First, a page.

Engine fads come and go. Back when "turbos" were developed for aircraft engines by General Electric back in the WW II era they were correctly called "turbosuperchargers" to distinguish them from mechanically driven superchargers. This was, at some point, shortened to "turbocharger". WW II vintage aircraft engines designed for high altitude operation usually had two stages of boost, and some configurations had a turbosupercharger in series with a supercharger to provide the two stages. I recall that the B-17 was an example of a radial of this configuration and the Allison V-1710 V-12 as used the P-38 was an example of an "inline" engine of this configuration.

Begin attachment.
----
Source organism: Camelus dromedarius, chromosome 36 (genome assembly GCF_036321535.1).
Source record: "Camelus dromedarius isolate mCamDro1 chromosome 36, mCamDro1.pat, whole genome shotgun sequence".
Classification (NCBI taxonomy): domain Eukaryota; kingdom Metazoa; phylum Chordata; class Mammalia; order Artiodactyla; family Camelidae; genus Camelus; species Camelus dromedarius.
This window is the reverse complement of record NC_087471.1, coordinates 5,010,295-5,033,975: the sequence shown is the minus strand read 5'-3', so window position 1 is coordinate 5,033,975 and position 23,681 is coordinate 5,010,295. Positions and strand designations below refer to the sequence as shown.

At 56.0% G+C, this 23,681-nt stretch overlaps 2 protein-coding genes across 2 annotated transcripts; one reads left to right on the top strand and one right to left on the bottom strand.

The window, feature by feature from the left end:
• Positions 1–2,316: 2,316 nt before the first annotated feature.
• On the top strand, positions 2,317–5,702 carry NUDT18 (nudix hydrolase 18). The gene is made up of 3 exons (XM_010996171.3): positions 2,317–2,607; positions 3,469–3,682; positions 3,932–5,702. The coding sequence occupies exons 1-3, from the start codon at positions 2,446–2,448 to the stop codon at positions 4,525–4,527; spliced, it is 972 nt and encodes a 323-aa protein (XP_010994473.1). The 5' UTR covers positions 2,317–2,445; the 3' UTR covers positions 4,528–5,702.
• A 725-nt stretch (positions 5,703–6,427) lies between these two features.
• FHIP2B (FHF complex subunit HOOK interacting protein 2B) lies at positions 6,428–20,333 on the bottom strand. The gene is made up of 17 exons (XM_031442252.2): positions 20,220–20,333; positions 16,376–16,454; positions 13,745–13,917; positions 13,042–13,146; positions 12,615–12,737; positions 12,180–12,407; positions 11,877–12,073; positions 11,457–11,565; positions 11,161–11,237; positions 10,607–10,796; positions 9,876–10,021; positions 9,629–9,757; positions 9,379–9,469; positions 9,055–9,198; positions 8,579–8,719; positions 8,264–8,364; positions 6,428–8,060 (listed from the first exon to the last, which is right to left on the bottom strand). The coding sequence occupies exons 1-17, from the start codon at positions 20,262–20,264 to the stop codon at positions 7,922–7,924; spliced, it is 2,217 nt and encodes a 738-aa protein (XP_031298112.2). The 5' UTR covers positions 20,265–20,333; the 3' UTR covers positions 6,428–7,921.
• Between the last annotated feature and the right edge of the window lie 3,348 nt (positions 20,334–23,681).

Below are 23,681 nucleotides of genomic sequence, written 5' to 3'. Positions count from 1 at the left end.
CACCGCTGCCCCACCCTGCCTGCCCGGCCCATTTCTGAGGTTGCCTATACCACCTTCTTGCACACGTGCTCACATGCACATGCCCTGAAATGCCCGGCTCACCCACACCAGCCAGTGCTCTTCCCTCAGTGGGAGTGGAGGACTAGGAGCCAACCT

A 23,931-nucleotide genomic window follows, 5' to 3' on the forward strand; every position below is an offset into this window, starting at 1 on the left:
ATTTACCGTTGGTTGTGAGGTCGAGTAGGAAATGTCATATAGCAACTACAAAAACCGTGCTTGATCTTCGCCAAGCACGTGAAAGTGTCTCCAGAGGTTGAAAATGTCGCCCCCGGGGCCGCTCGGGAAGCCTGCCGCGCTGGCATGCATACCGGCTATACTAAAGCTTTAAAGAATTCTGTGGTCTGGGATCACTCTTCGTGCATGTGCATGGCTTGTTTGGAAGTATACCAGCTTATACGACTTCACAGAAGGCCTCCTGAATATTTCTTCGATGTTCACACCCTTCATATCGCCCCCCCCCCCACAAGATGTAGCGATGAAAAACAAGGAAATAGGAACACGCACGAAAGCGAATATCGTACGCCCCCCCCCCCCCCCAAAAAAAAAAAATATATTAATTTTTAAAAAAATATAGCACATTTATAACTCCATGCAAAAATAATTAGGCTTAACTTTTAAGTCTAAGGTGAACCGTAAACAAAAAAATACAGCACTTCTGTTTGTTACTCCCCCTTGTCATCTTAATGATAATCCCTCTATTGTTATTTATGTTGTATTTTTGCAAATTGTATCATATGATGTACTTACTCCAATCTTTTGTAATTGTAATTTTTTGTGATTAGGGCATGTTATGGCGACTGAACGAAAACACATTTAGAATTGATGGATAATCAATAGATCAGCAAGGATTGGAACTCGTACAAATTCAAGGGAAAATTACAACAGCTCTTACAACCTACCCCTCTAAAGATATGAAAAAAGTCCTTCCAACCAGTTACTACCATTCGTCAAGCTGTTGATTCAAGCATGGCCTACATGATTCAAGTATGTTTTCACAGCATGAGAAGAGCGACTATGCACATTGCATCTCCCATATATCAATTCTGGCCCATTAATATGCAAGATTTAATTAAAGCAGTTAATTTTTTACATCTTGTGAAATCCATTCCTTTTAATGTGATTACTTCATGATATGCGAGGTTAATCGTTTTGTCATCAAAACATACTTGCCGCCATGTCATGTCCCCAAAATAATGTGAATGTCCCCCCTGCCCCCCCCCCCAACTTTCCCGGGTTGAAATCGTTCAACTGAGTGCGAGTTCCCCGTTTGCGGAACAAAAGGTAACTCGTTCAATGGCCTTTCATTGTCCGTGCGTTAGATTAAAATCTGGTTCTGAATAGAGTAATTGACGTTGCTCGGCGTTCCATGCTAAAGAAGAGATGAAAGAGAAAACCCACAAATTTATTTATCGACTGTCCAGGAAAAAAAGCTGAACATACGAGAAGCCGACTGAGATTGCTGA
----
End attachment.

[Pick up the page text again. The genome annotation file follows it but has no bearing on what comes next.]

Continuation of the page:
Turbochargers were all the rage in the eighties, but not too many OEMs offer them anymore. They can create a lot of thermal problems and coke the oil, and despite claims to the contrary, they all have lag. Superchargers of modern design with improved efficiency seem to be the choice of most OEMs who want to offer a boosted engine - no major thermal issues and no lag, and they package very nicely in the valley of a V-type engine.